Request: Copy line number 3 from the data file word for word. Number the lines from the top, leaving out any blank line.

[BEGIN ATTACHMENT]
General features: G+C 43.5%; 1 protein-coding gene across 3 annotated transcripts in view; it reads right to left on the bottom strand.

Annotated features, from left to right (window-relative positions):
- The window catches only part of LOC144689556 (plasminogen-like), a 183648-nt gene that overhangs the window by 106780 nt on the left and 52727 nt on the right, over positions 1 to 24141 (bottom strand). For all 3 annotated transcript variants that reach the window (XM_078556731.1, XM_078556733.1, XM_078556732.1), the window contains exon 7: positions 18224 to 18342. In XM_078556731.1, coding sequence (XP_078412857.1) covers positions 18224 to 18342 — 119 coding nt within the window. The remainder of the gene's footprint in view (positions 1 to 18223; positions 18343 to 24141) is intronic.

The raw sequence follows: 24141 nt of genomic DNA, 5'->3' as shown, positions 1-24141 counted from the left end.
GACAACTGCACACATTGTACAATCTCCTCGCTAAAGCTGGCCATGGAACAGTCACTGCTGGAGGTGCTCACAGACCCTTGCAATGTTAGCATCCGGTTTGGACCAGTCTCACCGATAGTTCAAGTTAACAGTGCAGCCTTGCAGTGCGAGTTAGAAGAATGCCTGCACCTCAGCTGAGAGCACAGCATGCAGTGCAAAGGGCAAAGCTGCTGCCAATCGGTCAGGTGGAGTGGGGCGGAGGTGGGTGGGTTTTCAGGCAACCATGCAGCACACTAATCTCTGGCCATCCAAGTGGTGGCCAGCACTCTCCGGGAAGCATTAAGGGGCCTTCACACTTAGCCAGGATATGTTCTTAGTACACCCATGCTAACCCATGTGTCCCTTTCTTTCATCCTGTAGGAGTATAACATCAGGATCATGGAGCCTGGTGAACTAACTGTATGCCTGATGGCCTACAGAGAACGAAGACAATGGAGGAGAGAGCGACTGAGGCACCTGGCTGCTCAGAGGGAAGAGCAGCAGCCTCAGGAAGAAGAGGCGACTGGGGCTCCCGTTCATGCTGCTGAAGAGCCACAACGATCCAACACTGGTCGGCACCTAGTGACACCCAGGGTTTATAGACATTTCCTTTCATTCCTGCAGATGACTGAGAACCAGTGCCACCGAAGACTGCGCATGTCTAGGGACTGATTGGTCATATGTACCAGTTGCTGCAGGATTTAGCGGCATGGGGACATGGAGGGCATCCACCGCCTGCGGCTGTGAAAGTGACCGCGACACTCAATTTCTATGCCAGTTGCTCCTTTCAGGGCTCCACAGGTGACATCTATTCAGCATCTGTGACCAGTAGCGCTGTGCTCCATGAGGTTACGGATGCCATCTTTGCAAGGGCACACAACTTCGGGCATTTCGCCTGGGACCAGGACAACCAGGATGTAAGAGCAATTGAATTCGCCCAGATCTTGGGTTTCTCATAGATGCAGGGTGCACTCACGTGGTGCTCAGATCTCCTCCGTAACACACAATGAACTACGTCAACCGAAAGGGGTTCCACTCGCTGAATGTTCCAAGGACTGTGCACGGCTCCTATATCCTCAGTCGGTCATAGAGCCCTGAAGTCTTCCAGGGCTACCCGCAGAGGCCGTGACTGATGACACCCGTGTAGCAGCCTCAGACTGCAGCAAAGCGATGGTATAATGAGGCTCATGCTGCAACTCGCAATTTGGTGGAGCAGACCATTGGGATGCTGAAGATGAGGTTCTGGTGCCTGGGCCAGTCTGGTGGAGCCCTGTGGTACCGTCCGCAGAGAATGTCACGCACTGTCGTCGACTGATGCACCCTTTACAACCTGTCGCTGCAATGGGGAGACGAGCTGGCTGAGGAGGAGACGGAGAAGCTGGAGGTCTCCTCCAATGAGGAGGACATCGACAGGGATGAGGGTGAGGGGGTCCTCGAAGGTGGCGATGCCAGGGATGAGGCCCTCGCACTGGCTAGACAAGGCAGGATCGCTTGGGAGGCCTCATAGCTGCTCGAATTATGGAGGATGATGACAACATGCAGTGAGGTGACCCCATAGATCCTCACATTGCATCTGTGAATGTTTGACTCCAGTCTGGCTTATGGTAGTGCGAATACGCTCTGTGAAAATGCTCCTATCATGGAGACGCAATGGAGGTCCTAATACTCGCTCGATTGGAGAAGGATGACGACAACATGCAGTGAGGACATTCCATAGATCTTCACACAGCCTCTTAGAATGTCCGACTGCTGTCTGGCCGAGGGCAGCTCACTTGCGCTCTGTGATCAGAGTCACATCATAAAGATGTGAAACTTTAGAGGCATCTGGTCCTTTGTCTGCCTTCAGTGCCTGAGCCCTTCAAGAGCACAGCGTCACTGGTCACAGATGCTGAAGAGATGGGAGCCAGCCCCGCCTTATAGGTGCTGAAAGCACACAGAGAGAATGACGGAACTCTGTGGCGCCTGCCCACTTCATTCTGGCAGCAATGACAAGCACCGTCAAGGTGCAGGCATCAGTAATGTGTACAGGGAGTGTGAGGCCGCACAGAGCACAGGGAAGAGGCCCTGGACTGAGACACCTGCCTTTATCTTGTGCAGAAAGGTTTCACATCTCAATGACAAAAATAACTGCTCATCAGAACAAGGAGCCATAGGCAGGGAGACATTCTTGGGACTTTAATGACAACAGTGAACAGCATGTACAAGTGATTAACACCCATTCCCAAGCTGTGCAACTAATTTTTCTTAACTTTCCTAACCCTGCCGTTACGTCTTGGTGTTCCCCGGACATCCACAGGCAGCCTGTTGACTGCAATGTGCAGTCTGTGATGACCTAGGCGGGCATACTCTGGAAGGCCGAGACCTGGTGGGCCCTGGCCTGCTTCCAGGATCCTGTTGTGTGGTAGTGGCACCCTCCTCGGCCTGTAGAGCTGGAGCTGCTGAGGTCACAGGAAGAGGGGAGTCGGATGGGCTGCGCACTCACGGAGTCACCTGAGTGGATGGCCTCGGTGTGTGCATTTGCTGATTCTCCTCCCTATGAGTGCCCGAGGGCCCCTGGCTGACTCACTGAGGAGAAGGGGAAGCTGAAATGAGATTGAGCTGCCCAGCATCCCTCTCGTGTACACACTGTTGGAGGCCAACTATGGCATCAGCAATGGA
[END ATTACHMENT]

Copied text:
- The window catches only part of LOC144689556 (plasminogen-like), a 183648-nt gene that overhangs the window by 106780 nt on the left and 52727 nt on the right, over positions 1 to 24141 (bottom strand). For all 3 annotated transcript variants that reach the window (XM_078556731.1, XM_078556733.1, XM_078556732.1), the window contains exon 7: positions 18224 to 18342. In XM_078556731.1, coding sequence (XP_078412857.1) covers positions 18224 to 18342 — 119 coding nt within the window. The remainder of the gene's footprint in view (positions 1 to 18223; positions 18343 to 24141) is intronic.